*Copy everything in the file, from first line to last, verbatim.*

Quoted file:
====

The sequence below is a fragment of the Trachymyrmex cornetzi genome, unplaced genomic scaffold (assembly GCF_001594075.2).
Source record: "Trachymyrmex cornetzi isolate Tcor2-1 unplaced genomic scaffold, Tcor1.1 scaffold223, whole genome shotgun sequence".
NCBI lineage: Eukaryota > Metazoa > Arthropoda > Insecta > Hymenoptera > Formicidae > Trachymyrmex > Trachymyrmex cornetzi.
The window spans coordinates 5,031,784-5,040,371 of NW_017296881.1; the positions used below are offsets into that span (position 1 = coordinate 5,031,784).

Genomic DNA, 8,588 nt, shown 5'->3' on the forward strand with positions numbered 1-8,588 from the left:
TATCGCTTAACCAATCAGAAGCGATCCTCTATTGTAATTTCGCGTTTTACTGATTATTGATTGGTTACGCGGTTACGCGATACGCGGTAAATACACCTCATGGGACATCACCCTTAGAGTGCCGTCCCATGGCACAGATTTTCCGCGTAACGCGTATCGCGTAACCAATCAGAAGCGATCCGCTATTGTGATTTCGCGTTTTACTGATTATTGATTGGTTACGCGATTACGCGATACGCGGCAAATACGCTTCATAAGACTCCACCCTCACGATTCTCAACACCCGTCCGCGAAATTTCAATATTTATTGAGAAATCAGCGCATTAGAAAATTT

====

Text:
The sequence below is a fragment of the Trachymyrmex cornetzi genome, unplaced genomic scaffold (assembly GCF_001594075.2).
Source record: "Trachymyrmex cornetzi isolate Tcor2-1 unplaced genomic scaffold, Tcor1.1 scaffold223, whole genome shotgun sequence".
NCBI lineage: Eukaryota > Metazoa > Arthropoda > Insecta > Hymenoptera > Formicidae > Trachymyrmex > Trachymyrmex cornetzi.
The window spans coordinates 5,031,784-5,040,371 of NW_017296881.1; the positions used below are offsets into that span (position 1 = coordinate 5,031,784).

Genomic DNA, 8,588 nt, shown 5'->3' on the forward strand with positions numbered 1-8,588 from the left:
TATCGCTTAACCAATCAGAAGCGATCCTCTATTGTAATTTCGCGTTTTACTGATTATTGATTGGTTACGCGGTTACGCGATACGCGGTAAATACACCTCATGGGACATCACCCTTAGAGTGCCGTCCCATGGCACAGATTTTCCGCGTAACGCGTATCGCGTAACCAATCAGAAGCGATCCGCTATTGTGATTTCGCGTTTTACTGATTATTGATTGGTTACGCGATTACGCGATACGCGGCAAATACGCTTCATAAGACTCCACCCTCACGATTCTCAACACCCGTCCGCGAAATTTCAATATTTATTGAGAAATCAGCGCATTAGAAAATTT